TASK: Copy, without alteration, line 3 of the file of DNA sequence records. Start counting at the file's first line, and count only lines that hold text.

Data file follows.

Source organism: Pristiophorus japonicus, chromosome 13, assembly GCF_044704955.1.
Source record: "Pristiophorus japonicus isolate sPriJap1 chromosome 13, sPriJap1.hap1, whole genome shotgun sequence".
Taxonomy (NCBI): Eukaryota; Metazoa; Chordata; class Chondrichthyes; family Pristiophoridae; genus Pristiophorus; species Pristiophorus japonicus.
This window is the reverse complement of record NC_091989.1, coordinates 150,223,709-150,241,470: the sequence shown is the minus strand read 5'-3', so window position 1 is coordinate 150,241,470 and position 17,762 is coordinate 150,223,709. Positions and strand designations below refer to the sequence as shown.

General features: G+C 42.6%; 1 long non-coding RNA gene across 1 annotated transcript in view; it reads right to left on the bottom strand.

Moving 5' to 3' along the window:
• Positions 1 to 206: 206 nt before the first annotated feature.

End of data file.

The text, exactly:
Taxonomy (NCBI): Eukaryota; Metazoa; Chordata; class Chondrichthyes; family Pristiophoridae; genus Pristiophorus; species Pristiophorus japonicus.